Product Development Moves Beyond the 401(k) Plan

Retirement plan advisers with established 401(k) businesses are finding new revenue streams and client engagement opportunities among nonprofits and educational institutions, and in the area of estate planning.

PLANADVISER Magazine regularly receives announcements from providers active in the retirement plan space, detailing new services and solutions tailored to help 401(k) plan advisers run their businesses more efficiently and effectively.

In the last year or more, there has been a clear acceleration in the creation of services aimed at helping advisers with established 401(k) plan businesses reach out into other areas—solutions that promise to help with cross-selling to existing clients as well as solutions that aim to open up whole new markets for advisory shops. In fact, cross-selling potential and the goal of entering new markets has also driven a substantial amount of advisory industry merger and acquisition activity in 2018 and 2019.

Chris Shuba, CEO at Helios Quantitative Research, a firm focused on delivering practice management solutions to financial advisers, agrees that the advisory industry is evolving in a way that makes it important for practices to expand beyond the traditional way of doing business. In short, the commoditization of pure investment advice, based in the incredible advance of investment management platforms, means that advisers have to provide more holistic services to their clients to remain relevant.

Shuba points out that Helios has just launched a new online software system geared toward helping advisers develop “attorney-quality estate plans” for their clients “in just days.” According to Shuba, Helios Integrated Planning can help advisers address “the overwhelming need for assistance with estate planning in the advisor space,” and it also allows advisers to add value for their clients and solidify lasting relationships.

“With our new service, advisers gain access to online estate planning, estate plan reviews and legal support with 48-hour document delivery,” Shuba says. “The offering includes comprehensive training for advisers and support throughout the process. The finished product will be reviewed by experienced estate planners or attorneys, giving advisors peace of mind.”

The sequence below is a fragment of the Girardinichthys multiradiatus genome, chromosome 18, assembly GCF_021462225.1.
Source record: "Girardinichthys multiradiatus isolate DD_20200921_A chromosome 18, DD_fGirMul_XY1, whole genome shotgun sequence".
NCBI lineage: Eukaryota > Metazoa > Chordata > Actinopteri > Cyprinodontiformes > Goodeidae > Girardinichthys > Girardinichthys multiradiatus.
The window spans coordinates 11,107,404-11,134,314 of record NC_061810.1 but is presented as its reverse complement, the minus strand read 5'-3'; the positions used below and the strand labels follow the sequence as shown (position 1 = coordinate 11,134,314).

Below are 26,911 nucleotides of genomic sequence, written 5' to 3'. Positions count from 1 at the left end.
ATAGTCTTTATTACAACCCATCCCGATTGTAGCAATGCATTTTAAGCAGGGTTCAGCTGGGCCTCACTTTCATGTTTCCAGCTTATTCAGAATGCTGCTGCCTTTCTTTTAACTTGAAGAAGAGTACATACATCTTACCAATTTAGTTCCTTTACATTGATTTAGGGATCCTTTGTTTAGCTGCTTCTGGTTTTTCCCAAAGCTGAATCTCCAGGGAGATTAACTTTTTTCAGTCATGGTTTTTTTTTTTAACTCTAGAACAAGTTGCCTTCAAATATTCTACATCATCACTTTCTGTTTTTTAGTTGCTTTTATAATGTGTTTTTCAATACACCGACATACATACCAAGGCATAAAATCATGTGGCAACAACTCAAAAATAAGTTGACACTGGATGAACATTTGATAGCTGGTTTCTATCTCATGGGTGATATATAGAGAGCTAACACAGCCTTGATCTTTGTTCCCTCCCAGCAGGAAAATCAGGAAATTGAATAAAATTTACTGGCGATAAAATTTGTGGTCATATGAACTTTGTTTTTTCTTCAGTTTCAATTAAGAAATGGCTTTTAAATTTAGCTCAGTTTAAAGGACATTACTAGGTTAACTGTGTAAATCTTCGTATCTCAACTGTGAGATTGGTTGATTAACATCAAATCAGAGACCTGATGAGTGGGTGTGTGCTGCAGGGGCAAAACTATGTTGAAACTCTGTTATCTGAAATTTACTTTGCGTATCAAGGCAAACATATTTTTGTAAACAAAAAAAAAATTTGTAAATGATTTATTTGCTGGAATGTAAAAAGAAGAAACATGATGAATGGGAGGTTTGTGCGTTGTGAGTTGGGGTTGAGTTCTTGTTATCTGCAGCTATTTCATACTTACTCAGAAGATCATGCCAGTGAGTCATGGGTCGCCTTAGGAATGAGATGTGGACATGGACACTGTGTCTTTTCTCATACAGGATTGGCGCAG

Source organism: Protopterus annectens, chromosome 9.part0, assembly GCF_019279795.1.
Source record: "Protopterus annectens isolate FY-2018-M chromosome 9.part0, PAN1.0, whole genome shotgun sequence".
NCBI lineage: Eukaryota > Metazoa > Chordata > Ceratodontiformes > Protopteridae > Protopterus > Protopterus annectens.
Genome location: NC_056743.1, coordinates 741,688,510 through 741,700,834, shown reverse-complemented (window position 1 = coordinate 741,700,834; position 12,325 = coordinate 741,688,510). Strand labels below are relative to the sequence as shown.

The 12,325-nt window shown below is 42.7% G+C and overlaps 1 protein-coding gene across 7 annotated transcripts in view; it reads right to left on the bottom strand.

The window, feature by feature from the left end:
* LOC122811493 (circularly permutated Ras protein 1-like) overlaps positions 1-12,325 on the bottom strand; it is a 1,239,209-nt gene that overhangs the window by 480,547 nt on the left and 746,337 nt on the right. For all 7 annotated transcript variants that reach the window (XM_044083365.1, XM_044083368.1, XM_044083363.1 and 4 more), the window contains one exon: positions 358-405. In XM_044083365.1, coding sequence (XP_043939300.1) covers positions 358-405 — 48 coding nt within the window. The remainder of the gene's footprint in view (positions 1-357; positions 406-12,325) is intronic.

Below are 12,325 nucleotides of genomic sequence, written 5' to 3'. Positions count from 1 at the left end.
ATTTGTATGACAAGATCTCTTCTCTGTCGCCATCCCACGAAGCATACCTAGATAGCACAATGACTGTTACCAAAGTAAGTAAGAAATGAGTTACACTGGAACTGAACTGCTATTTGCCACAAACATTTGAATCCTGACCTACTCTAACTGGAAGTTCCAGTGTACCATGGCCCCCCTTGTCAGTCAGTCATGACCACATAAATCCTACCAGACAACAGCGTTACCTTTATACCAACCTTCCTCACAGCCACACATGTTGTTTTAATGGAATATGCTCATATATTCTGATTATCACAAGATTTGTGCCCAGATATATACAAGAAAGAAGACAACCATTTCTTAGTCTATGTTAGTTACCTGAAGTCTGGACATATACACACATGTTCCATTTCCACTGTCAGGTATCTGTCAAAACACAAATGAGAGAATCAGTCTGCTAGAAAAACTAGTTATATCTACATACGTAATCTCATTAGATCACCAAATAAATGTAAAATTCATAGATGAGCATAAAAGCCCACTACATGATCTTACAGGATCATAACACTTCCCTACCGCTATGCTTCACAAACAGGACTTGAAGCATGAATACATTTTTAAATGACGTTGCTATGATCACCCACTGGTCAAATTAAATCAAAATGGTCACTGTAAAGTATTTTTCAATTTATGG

Shuba expects the estate planning service will gives advisers additional opportunities to build multi-generational relationships with their clients and their clients’ children, while driving stronger planning revenue. He says advisers will embrace the fact that they won’t have to outsource estate planning matters to attorneys, “which can take weeks, if not months.”

According to Shuba, in the majority of cases, almost all of the assets an adviser works on will leave a practice after the passing of a second spouse. He says this type of estate planning solution gives advisers the opportunity to be at the center of legacy conversations, “in order to forge necessary bonds with the next generation.”

Shuba says moving into areas like estate planning can help advisers better justify and even increase their annual advisory fees.

“We see this service as a new mechanism for advisers to have a meaningful conversation about value and fees,” he says. “You can go to a client and explain that, instead of them going out and paying an attorney thousands of dollars to do the estate plan, this can be brought into the financial planning relationship instead. The adviser can move their fee from say, $1,000 per year to $1,500 per year, and the client will be saving money on net.”

Looking broadly at the topic of advisory practice evolution, Shuba says, there is good reason to believe that the competitive pressures experienced in the industry today will only grow more intense over time.